by Susan Shea
BROOKFIELD – For thousands of years, people have decorated their homes with evergreen boughs, a symbol of eternal life, during the darkest time of the year around the winter solstice and Christmas. In addition to common species such as spruce and fir, I’ve noticed another evergreen in my neighborhood: a low, sprawling shrub growing on the slope of the ravine above a stream. This evergreen is located in a cool, shady spot under hemlocks, where the snow and ice always melt last in springtime. The shrub’s flat, dark green needles are ½ to 1 inch long, with sharply pointed tips and two faint while lines on the underside. This is Canada yew (Taxus canadensis), also called American yew.
Canada yews can easily be mistaken for small balsam fir trees that have been browsed by deer. The needles of balsam fir, however have rounded tips and strong white lines underneath. In contrast to fir, the bases of yew needles run down the stem. Yew branches often trail 6 to 8 feet along the ground, and upright branches are usually less than three feet tall. The bark is thin and reddish.
This native yew occurs from southeastern Canada, throughout the Northeast, and as far south as North Carolina and Tennessee, where it grows in the mountains. Canada yew grows in coniferous, northern hardwood, and mixed forests, and occasionally in bogs or swamps. An understory shrub of old-growth and late successional forests, it is tolerant of deep shade and typically grows on cool, moist banks beneath larger conifers. Yew is often found near other understory trees and shrubs such as mountain maple, striped maple, hobblebush, and alternate-leaved dogwood. Where it is abundant, yew forms a dense ground cover. As mature forests with good habitat for yew have become limited, the plant has become less common. Logging, fire, or heavy browsing can eliminate yew from an area.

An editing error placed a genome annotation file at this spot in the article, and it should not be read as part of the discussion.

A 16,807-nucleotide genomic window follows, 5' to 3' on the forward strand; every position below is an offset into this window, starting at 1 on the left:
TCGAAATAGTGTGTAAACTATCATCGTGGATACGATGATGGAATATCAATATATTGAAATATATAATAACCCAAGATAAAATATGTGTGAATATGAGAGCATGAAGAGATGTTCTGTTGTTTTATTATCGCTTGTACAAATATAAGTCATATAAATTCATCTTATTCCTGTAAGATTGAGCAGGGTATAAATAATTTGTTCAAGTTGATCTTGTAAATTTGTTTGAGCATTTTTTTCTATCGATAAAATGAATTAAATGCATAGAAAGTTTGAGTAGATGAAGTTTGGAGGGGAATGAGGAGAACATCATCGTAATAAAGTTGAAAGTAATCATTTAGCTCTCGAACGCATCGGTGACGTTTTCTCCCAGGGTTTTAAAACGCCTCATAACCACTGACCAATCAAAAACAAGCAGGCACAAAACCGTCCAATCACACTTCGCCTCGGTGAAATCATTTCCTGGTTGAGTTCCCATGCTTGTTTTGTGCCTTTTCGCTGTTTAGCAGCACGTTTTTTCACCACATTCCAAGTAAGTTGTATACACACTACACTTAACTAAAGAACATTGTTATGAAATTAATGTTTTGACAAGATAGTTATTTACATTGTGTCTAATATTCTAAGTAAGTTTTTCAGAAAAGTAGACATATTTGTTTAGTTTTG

In spring, tiny cone-like flowers develop, with male and female flowers on different branches of the same plant. Pollen from the male flowers travels by the wind onto female flowers, both on the same shrub and different shrubs. After fertilization, each female flower develops a single seed surrounded by a soft, red covering, called an aril, which is open at one end. Yew is the only conifer to produce seeds with a fleshy structure, rather than a hard cone. Canada yew may also reproduce asexually by layering, whereby creeping stems develop roots while still attached to the parent plant. Eventually the connections between plant sections rot, creating spreading clones.
In late summer and fall, ruffed grouse, cedar waxwings, robins, and other birds consume the arils and subsequently disperse the seeds in their droppings. Moose and deer eat the foliage of Canada yew year-round. In places undisturbed by these browsers, such as some islands in the Great Lakes, yew may grow as tall as 10 feet.
All parts of the yew except the fruit pulp are mildly toxic to humans. However, traditional uses include brewing yew needles into a tea for treating rheumatism, fever, colds, and other ailments. In recent decades, scientists have found that Canada yew is a good source of the cancer-fighting chemical paclitaxel, originally discovered in the Pacific yew. It also contains two other taxanes that can be used to synthesize paclitaxel. In eastern Canada, farmers grow yew in plantations for use in cancer treatments. Sustainable harvesting from the wild according to regulations is also permitted there.
In the Northeast, Canada yew is relatively scarce, and so is not a good choice for holiday decorating. But its evergreen foliage and red, berry-like fruits are something to admire on woodland walks.
[Susan Shea is a naturalist, writer, and conservationist based in Vermont. Illustration by Adelaide Murphy Tyrol.]